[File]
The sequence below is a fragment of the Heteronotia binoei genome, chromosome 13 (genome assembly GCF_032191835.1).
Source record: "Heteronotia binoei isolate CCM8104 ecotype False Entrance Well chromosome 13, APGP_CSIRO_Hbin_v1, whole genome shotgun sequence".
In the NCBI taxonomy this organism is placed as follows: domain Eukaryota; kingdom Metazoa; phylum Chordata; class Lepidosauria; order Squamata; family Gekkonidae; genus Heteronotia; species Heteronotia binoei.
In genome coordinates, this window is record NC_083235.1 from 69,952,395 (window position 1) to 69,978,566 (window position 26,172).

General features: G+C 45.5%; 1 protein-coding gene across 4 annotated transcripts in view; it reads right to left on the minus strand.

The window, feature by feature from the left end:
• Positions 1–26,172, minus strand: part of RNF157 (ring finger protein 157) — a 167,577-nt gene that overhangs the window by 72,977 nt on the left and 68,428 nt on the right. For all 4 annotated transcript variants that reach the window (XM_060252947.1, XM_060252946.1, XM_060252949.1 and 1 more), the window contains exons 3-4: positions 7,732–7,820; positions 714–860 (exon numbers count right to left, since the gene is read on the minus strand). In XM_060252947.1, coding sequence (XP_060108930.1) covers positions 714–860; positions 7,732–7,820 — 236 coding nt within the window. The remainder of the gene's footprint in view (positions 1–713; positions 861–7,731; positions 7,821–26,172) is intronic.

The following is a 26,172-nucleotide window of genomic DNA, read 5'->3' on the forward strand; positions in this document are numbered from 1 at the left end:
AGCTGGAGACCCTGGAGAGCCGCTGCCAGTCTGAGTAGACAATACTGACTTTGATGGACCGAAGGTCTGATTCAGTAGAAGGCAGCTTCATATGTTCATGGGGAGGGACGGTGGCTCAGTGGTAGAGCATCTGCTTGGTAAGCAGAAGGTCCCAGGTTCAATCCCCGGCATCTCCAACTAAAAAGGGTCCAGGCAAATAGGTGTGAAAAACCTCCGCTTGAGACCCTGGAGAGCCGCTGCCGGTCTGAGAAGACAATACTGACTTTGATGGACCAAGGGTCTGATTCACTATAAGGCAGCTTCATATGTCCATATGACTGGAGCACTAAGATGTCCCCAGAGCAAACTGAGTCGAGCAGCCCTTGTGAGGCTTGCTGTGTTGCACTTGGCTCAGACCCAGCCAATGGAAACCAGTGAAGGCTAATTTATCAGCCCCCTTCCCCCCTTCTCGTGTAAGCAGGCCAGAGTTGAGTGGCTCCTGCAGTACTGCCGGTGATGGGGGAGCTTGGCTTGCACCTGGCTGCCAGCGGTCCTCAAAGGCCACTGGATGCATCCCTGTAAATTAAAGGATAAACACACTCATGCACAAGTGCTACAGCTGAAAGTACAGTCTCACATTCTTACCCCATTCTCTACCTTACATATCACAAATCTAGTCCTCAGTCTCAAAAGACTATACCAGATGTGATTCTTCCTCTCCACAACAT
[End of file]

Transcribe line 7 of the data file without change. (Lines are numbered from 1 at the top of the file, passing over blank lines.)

• Positions 1–26,172, minus strand: part of RNF157 (ring finger protein 157) — a 167,577-nt gene that overhangs the window by 72,977 nt on the left and 68,428 nt on the right. For all 4 annotated transcript variants that reach the window (XM_060252947.1, XM_060252946.1, XM_060252949.1 and 1 more), the window contains exons 3-4: positions 7,732–7,820; positions 714–860 (exon numbers count right to left, since the gene is read on the minus strand). In XM_060252947.1, coding sequence (XP_060108930.1) covers positions 714–860; positions 7,732–7,820 — 236 coding nt within the window. The remainder of the gene's footprint in view (positions 1–713; positions 861–7,731; positions 7,821–26,172) is intronic.